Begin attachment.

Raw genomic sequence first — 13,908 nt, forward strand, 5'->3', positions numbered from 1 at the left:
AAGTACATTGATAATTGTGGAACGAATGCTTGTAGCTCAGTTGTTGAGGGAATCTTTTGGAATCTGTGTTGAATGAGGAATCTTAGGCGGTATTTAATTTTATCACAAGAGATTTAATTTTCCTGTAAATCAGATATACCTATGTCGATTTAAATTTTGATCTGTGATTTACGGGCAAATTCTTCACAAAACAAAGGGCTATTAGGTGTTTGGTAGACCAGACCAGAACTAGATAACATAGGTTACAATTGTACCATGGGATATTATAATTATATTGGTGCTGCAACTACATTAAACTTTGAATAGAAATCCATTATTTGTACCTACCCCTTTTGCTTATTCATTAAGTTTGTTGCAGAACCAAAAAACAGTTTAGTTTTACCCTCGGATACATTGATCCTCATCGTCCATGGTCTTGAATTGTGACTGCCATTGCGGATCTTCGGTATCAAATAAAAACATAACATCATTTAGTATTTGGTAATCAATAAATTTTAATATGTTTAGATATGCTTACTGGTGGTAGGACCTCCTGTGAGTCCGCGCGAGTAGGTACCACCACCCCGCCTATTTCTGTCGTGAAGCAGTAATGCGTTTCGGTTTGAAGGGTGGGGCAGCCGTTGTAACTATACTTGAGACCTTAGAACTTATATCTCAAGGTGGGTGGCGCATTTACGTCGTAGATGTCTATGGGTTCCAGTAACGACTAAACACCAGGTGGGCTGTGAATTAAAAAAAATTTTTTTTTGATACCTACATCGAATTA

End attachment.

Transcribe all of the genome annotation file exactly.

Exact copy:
Raw genomic sequence first — 13,908 nt, forward strand, 5'->3', positions numbered from 1 at the left:
AAGTACATTGATAATTGTGGAACGAATGCTTGTAGCTCAGTTGTTGAGGGAATCTTTTGGAATCTGTGTTGAATGAGGAATCTTAGGCGGTATTTAATTTTATCACAAGAGATTTAATTTTCCTGTAAATCAGATATACCTATGTCGATTTAAATTTTGATCTGTGATTTACGGGCAAATTCTTCACAAAACAAAGGGCTATTAGGTGTTTGGTAGACCAGACCAGAACTAGATAACATAGGTTACAATTGTACCATGGGATATTATAATTATATTGGTGCTGCAACTACATTAAACTTTGAATAGAAATCCATTATTTGTACCTACCCCTTTTGCTTATTCATTAAGTTTGTTGCAGAACCAAAAAACAGTTTAGTTTTACCCTCGGATACATTGATCCTCATCGTCCATGGTCTTGAATTGTGACTGCCATTGCGGATCTTCGGTATCAAATAAAAACATAACATCATTTAGTATTTGGTAATCAATAAATTTTAATATGTTTAGATATGCTTACTGGTGGTAGGACCTCCTGTGAGTCCGCGCGAGTAGGTACCACCACCCCGCCTATTTCTGTCGTGAAGCAGTAATGCGTTTCGGTTTGAAGGGTGGGGCAGCCGTTGTAACTATACTTGAGACCTTAGAACTTATATCTCAAGGTGGGTGGCGCATTTACGTCGTAGATGTCTATGGGTTCCAGTAACGACTAAACACCAGGTGGGCTGTGAATTAAAAAAAATTTTTTTTTGATACCTACATCGAATTA